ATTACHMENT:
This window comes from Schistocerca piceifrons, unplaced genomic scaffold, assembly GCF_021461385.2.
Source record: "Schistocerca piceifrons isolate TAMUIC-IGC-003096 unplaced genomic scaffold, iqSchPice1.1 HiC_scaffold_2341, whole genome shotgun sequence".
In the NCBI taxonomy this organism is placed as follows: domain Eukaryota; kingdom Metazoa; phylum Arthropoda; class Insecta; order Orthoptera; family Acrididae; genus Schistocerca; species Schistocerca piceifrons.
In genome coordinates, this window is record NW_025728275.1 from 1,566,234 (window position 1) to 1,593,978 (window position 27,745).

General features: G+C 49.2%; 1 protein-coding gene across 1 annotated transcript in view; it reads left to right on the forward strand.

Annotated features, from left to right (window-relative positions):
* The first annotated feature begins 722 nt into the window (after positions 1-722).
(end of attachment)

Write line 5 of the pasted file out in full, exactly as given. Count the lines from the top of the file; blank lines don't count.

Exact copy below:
General features: G+C 49.2%; 1 protein-coding gene across 1 annotated transcript in view; it reads left to right on the forward strand.